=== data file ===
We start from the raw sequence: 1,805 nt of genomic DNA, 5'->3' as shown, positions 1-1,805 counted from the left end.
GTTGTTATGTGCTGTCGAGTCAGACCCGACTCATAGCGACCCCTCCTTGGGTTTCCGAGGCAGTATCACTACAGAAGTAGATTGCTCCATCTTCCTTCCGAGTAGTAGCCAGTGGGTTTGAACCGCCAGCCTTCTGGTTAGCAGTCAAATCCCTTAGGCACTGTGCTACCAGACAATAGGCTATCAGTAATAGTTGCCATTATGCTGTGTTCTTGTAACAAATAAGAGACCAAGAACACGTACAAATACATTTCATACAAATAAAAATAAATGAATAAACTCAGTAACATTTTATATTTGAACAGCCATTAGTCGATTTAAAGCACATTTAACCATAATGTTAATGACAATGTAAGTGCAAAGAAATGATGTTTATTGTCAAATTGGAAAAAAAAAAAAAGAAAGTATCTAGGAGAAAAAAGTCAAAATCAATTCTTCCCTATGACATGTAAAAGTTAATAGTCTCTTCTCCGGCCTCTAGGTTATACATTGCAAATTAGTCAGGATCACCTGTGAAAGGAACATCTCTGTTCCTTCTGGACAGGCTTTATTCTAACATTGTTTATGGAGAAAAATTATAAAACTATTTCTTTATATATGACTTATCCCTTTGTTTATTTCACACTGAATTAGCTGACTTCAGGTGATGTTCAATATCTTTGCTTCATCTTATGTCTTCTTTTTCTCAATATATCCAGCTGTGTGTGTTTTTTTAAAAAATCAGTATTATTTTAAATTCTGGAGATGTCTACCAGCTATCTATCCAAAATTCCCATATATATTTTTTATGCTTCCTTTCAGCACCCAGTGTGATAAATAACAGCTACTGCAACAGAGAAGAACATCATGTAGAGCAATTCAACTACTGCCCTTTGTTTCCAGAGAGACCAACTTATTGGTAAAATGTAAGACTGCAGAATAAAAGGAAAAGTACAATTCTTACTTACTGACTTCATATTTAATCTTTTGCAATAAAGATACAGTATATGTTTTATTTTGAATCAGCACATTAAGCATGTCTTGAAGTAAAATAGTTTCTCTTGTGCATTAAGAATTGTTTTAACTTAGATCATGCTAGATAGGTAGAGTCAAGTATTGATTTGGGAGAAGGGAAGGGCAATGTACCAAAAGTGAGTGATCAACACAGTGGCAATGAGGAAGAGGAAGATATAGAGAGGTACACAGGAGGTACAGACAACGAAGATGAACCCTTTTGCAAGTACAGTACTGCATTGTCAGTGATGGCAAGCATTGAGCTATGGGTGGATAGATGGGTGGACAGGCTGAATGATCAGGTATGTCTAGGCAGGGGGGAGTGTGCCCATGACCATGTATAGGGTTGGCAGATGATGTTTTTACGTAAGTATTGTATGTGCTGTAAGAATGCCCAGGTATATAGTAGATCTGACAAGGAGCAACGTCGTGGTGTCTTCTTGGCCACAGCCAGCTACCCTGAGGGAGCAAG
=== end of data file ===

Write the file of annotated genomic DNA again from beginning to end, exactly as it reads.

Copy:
We start from the raw sequence: 1,805 nt of genomic DNA, 5'->3' as shown, positions 1-1,805 counted from the left end.
GTTGTTATGTGCTGTCGAGTCAGACCCGACTCATAGCGACCCCTCCTTGGGTTTCCGAGGCAGTATCACTACAGAAGTAGATTGCTCCATCTTCCTTCCGAGTAGTAGCCAGTGGGTTTGAACCGCCAGCCTTCTGGTTAGCAGTCAAATCCCTTAGGCACTGTGCTACCAGACAATAGGCTATCAGTAATAGTTGCCATTATGCTGTGTTCTTGTAACAAATAAGAGACCAAGAACACGTACAAATACATTTCATACAAATAAAAATAAATGAATAAACTCAGTAACATTTTATATTTGAACAGCCATTAGTCGATTTAAAGCACATTTAACCATAATGTTAATGACAATGTAAGTGCAAAGAAATGATGTTTATTGTCAAATTGGAAAAAAAAAAAAAGAAAGTATCTAGGAGAAAAAAGTCAAAATCAATTCTTCCCTATGACATGTAAAAGTTAATAGTCTCTTCTCCGGCCTCTAGGTTATACATTGCAAATTAGTCAGGATCACCTGTGAAAGGAACATCTCTGTTCCTTCTGGACAGGCTTTATTCTAACATTGTTTATGGAGAAAAATTATAAAACTATTTCTTTATATATGACTTATCCCTTTGTTTATTTCACACTGAATTAGCTGACTTCAGGTGATGTTCAATATCTTTGCTTCATCTTATGTCTTCTTTTTCTCAATATATCCAGCTGTGTGTGTTTTTTTAAAAAATCAGTATTATTTTAAATTCTGGAGATGTCTACCAGCTATCTATCCAAAATTCCCATATATATTTTTTATGCTTCCTTTCAGCACCCAGTGTGATAAATAACAGCTACTGCAACAGAGAAGAACATCATGTAGAGCAATTCAACTACTGCCCTTTGTTTCCAGAGAGACCAACTTATTGGTAAAATGTAAGACTGCAGAATAAAAGGAAAAGTACAATTCTTACTTACTGACTTCATATTTAATCTTTTGCAATAAAGATACAGTATATGTTTTATTTTGAATCAGCACATTAAGCATGTCTTGAAGTAAAATAGTTTCTCTTGTGCATTAAGAATTGTTTTAACTTAGATCATGCTAGATAGGTAGAGTCAAGTATTGATTTGGGAGAAGGGAAGGGCAATGTACCAAAAGTGAGTGATCAACACAGTGGCAATGAGGAAGAGGAAGATATAGAGAGGTACACAGGAGGTACAGACAACGAAGATGAACCCTTTTGCAAGTACAGTACTGCATTGTCAGTGATGGCAAGCATTGAGCTATGGGTGGATAGATGGGTGGACAGGCTGAATGATCAGGTATGTCTAGGCAGGGGGGAGTGTGCCCATGACCATGTATAGGGTTGGCAGATGATGTTTTTACGTAAGTATTGTATGTGCTGTAAGAATGCCCAGGTATATAGTAGATCTGACAAGGAGCAACGTCGTGGTGTCTTCTTGGCCACAGCCAGCTACCCTGAGGGAGCAAG